Transitional justice measures such as trials, truth commissions and compensation have been used in countries around the world to redress the legacies of violent conflict and widespread human rights violations, which often trigger large-scale displacement. These mechanisms have not consistently addressed displacement as a human rights concern, or engaged refugees and internally displaced persons as key stakeholders. However, recent research suggests that transitional justice may be part of an effective response to forced migration. At the same time, incorporating displacement may strengthen transitional justice initiatives.
On July 26, the Brookings-LSE Project on Internal Displacement and the International Center for Transitional Justice presented the results of a multiyear collaborative research project on the relationship between forced migration and transitional justice, including the launch of the new book entitled Transitional Justice and Displacement (Social Science Research Council, 2012). The discussion focused on how transitional justice measures can address displacement and how responses to displacement can be strengthened through the incorporation of transitional justice mechanisms, using experiences in Colombia as a case study. Panelists included: Brookings Fellow Megan Bradley; Roger Duthie, senior associate at the International Center for Transitional Justice; and Roberto Vidal, professor of law at the Pontifica Universidad Javierana in Colombia. Senior Fellow Elizabeth Ferris, co-director of the Brookings-LSE Project on Internal Displacement, provided introductory remarks and moderated the discussion.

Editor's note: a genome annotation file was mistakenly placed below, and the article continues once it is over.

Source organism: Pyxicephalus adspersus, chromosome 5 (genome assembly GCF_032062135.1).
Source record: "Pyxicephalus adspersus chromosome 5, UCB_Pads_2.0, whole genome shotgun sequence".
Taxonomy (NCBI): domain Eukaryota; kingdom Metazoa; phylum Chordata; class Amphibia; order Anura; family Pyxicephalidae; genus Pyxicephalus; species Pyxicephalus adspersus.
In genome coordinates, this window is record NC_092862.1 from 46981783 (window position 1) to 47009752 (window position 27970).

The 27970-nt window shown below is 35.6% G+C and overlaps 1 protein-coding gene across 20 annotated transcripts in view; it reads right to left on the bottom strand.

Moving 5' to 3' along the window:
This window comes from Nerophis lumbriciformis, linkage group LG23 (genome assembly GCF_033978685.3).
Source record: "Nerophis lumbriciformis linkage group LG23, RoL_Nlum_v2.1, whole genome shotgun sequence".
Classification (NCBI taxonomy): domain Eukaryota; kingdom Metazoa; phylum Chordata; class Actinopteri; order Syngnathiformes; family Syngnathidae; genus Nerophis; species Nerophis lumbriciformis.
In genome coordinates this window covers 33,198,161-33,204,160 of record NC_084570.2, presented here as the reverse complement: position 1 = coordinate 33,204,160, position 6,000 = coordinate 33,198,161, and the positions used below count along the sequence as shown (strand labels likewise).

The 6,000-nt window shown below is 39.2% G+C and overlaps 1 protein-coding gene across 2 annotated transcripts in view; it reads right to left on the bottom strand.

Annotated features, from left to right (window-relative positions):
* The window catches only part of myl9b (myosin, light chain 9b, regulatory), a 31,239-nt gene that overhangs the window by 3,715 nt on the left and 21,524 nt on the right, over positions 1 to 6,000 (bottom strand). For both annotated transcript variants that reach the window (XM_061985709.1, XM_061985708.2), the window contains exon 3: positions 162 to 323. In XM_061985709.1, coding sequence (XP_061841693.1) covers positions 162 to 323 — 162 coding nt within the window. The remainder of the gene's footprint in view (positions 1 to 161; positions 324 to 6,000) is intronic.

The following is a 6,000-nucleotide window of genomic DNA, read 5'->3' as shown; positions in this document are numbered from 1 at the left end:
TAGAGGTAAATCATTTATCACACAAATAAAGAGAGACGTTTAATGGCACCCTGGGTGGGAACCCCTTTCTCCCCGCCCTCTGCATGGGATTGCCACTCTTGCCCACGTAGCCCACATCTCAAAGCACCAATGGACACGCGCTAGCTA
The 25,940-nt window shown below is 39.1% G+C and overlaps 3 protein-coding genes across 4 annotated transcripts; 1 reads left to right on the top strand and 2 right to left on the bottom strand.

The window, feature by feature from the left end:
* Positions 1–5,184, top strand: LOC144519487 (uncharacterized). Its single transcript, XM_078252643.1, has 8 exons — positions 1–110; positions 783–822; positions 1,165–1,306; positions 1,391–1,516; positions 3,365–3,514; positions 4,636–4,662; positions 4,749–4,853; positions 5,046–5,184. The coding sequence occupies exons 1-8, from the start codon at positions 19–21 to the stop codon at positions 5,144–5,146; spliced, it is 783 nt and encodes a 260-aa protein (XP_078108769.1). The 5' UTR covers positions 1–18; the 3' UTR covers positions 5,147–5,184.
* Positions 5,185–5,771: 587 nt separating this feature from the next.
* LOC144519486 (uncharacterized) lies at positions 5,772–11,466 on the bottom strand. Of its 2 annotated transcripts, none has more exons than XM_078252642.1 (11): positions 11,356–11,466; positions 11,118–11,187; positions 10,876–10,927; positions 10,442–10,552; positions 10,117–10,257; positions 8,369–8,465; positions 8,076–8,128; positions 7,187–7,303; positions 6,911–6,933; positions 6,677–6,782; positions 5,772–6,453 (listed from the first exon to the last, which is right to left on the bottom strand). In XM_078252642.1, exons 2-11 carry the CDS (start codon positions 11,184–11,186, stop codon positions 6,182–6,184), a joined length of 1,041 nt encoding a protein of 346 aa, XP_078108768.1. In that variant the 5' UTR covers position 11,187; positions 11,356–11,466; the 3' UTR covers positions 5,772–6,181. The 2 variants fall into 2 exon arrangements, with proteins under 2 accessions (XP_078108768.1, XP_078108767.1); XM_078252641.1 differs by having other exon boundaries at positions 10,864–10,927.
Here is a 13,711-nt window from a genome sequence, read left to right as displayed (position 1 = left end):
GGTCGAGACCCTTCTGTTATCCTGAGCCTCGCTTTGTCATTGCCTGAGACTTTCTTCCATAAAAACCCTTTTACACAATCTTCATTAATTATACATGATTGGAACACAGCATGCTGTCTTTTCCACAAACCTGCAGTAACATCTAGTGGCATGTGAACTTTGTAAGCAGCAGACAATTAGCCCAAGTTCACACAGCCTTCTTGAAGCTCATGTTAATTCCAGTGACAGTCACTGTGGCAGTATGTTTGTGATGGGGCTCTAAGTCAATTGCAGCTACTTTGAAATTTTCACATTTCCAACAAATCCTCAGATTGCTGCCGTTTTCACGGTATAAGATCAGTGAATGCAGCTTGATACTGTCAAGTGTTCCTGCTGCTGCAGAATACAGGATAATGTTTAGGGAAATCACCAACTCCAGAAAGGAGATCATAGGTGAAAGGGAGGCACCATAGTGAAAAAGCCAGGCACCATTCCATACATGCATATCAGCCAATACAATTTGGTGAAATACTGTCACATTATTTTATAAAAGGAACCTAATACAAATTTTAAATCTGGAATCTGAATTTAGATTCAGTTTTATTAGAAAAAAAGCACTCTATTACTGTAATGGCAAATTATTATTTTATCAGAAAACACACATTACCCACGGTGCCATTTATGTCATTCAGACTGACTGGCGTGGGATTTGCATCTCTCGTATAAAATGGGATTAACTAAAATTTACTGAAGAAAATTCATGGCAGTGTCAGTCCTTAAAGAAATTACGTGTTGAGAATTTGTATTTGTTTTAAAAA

You can follow the conversation on this event on Twitter using the hashtag #IDPandTJ.